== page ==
Jay Adam

🌱 Develop Virtues

Now it’s time to embody your purpose. This is done by cultivating positive character traits.

If you do not yet see your own beauty, do as the sculptor does with a statue which must become beautiful: he removes one part, scrapes another, makes one area smooth, and cleans the other…In the same way, you too must remove everything that is superfluous, straighten that which is crooked and purify all that is dark until you make it brilliant. Never stop sculpting your own statue, until the divine splendor of virtue shines in you.

Plotinus, Enneads

This demands clarifying what you value and then specifying how these values will be exhibited in your life.

The Stoics defined sages or role models for this purpose. Socrates exemplified epistemic virtues by relentlessly pursuing the truth. Cato the Younger displayed honesty in his battle against Roman corruption. By bringing models to mind you can sketch out what a good life looks like in practice.

🏀 Practice

Stoicism is 99% practice and 1% theory. It works because the tradition has resources available to sustain transformative change.

Through meditation, reflection, morning previews and evening reviews you can ensure that you’re improving daily.

Tim LeBon wrote 365 Ways to Be More Stoic to help other’s practice every day. Each day includes a Stoic lesson and action. We developed the Stoa app for the same reason.

And, of course, the ancient Stoics included exercises and curricula for attaining the good life – that’s what we’re all trying to do by following the Stoic path.

🎯 Action

Consider whether you should invest more in one of the five areas above. If so, determine what you’ll do concretely. Continue on the path!

🔗 Links

📔 I’ve been reading Out of Curiosity – a newsletter to help people get 1% better every day in work and life. It’s a quick and carefully curated newsletter which often uncovers insightful pieces I enjoy reading. Recommended.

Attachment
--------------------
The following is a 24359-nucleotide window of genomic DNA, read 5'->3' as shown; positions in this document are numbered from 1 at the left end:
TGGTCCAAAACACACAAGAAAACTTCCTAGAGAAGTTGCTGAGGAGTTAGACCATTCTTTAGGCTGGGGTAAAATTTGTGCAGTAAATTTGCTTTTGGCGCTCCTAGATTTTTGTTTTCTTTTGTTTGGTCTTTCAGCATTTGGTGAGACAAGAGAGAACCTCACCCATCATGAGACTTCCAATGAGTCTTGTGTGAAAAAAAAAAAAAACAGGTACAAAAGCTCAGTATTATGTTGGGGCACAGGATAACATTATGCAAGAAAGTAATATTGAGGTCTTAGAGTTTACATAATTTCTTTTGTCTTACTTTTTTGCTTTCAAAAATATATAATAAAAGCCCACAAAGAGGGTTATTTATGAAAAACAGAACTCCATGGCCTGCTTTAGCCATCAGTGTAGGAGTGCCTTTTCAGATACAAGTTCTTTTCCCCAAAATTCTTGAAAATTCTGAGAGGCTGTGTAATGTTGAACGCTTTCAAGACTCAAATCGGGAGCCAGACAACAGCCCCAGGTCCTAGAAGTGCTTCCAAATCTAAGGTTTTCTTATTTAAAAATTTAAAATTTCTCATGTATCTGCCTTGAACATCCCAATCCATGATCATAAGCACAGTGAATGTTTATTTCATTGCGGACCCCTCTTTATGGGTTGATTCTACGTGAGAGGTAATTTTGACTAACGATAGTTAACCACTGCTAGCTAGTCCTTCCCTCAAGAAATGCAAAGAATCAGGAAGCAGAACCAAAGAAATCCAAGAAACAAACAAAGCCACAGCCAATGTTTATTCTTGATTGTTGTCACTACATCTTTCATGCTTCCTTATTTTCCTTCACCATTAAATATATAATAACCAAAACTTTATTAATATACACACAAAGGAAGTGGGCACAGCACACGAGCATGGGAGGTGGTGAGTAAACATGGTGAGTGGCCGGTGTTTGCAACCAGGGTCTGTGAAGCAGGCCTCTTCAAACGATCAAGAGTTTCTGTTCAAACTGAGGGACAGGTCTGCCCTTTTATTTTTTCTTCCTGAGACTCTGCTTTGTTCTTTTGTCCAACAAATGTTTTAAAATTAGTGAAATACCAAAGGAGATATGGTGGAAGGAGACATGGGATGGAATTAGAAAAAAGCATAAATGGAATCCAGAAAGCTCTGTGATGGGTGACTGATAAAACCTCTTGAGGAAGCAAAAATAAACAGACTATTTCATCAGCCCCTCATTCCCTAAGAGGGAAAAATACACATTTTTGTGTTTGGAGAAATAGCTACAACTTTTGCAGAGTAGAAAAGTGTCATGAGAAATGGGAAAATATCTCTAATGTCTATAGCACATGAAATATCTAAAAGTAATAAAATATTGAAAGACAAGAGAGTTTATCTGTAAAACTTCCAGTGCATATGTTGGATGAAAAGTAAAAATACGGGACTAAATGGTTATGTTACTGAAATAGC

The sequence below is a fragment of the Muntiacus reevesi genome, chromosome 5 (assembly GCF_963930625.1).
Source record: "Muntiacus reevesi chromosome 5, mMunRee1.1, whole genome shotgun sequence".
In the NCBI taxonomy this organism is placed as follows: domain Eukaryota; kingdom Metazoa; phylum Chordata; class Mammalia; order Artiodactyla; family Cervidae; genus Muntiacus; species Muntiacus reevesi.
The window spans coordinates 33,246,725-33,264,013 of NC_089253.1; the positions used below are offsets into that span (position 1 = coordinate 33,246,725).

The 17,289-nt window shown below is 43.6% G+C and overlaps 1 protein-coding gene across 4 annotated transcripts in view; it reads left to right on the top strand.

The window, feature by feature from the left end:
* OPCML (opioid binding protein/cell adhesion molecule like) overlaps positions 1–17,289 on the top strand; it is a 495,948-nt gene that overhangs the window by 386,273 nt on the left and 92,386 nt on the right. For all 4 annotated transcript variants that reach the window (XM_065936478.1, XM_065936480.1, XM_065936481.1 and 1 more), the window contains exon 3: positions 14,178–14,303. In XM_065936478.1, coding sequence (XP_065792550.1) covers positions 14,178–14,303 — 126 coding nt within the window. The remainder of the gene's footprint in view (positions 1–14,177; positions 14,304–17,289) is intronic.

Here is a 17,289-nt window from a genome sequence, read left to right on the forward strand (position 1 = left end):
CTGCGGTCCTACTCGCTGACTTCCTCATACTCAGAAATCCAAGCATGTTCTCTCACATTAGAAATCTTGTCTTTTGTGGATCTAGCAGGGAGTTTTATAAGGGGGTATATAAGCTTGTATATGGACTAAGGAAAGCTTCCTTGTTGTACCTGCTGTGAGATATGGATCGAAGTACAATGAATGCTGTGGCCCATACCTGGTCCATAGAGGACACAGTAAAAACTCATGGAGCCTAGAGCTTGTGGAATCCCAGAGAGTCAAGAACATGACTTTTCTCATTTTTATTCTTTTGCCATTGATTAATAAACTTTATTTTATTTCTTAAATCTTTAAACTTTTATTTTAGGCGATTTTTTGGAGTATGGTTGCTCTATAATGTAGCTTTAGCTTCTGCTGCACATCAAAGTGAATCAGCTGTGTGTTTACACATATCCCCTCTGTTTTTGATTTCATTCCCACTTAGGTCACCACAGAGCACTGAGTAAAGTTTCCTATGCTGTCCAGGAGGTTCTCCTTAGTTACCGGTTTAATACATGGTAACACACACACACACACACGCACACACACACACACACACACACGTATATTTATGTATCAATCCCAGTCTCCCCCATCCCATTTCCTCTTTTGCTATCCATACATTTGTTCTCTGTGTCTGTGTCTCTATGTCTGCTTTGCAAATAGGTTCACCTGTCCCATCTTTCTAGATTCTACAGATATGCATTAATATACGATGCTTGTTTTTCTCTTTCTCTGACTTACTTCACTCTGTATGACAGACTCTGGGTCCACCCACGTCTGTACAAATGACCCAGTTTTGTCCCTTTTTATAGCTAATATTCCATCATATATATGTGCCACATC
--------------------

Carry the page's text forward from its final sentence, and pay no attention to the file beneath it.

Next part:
🐦️ Michael Tremblay asks, who is the most Socratic public figure today?

🎧️ Michael and I spoke about weakness of will for Stoa Conversations this week – the idea that we recognize something is best to do, but can't motivate ourselves to do it. The Stoics actually thought that this was impossible. We discuss why they disagreed with Plato and Aristotle here:

🏛️ If you haven’t had the chance to read them yet, check out our earlier letters from this week on Stoicism and Meditation:

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1 Referral — Cheatsheet on The Most Important Stoic Concepts— get access to our list of the most important Stoic concepts with links and instructions for putting each into practice.

3 Referrals – The Stoic Training Program PDF — in this 10-page guide, we share the three main ideas and practices that ground a Stoic approach to life.

5 Referrals – Five Stoic Meditations get five downloadable meditations to go deeper into your practice.

7 Referrals – Signed Book – Get a signed version of Rome’s Last Citizen. We’ve got a limited number of these. First come, first serve.